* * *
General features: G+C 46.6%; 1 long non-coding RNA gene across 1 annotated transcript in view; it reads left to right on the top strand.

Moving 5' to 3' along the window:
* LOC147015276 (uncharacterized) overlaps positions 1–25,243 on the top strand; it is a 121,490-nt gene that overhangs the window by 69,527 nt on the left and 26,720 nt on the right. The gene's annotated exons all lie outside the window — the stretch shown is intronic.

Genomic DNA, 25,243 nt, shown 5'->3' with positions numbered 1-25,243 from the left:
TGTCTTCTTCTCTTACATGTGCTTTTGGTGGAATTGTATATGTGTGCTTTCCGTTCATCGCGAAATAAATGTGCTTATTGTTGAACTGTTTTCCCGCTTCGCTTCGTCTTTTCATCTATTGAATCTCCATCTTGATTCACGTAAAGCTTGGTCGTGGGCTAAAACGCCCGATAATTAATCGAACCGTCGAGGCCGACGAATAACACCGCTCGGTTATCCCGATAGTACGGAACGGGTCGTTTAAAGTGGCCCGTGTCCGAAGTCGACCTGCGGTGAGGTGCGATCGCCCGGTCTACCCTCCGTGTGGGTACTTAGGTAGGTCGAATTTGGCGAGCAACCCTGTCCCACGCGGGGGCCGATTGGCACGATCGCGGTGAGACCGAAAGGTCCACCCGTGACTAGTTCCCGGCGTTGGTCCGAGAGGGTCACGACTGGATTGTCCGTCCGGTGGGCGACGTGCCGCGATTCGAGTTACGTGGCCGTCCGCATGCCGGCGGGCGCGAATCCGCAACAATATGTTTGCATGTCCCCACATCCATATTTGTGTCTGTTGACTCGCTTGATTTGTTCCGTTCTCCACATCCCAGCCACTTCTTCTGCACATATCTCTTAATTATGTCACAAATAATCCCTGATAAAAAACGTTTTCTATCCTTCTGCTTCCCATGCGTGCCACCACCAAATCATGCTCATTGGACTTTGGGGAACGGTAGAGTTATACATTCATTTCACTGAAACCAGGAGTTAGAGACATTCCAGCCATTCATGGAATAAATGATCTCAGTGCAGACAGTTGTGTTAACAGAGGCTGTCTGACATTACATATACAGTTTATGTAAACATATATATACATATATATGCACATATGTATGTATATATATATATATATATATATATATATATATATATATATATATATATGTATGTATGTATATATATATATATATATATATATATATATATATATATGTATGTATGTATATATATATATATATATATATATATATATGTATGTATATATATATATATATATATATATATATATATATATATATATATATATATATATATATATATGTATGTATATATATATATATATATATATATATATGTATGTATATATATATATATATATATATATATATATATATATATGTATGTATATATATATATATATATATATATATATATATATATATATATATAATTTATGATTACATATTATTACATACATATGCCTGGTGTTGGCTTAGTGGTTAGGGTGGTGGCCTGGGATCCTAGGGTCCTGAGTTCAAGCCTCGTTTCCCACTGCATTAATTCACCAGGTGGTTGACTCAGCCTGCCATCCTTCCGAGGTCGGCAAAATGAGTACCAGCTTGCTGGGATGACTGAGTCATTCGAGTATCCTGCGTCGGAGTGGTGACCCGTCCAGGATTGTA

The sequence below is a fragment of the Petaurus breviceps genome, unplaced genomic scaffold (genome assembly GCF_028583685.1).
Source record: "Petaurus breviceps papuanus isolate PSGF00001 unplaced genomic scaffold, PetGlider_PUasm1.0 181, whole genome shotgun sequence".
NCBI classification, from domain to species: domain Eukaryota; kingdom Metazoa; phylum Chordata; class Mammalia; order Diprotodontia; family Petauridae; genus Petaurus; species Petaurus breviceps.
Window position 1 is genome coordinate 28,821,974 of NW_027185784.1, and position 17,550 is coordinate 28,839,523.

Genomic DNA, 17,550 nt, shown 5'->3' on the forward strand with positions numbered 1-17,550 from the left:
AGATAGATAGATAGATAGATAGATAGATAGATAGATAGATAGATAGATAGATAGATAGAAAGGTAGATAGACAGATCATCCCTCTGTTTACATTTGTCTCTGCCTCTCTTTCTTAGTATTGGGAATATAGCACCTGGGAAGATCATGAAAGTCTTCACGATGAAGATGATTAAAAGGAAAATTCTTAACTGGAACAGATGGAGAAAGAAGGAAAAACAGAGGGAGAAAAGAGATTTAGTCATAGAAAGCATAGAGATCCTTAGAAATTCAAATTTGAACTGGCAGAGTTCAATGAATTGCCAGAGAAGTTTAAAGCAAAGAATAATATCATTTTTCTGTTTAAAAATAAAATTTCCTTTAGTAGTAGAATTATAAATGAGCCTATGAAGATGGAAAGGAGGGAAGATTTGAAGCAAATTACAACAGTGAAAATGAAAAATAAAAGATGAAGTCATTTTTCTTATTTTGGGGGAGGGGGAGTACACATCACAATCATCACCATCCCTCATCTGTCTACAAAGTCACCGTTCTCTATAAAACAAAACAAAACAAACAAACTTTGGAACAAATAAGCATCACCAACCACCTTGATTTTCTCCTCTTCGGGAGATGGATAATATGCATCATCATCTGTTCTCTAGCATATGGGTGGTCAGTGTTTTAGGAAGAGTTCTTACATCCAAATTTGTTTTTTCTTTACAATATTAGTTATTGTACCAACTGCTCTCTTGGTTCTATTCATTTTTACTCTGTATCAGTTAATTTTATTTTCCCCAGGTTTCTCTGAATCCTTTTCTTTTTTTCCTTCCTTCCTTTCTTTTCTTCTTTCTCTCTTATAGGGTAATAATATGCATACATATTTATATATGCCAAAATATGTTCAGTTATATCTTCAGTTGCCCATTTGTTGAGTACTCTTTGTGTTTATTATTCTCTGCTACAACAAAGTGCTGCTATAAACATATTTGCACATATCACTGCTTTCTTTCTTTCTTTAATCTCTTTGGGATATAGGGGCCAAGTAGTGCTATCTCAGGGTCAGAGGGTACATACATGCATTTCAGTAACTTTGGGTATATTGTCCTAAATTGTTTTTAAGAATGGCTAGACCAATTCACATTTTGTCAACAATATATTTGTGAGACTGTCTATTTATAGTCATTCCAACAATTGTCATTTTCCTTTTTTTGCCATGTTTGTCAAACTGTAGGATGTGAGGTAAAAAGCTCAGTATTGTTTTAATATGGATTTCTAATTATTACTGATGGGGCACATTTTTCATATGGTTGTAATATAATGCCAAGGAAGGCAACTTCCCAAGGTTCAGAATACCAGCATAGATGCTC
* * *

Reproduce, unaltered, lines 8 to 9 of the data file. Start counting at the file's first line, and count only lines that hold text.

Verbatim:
NCBI classification, from domain to species: domain Eukaryota; kingdom Metazoa; phylum Chordata; class Mammalia; order Diprotodontia; family Petauridae; genus Petaurus; species Petaurus breviceps.
Window position 1 is genome coordinate 28,821,974 of NW_027185784.1, and position 17,550 is coordinate 28,839,523.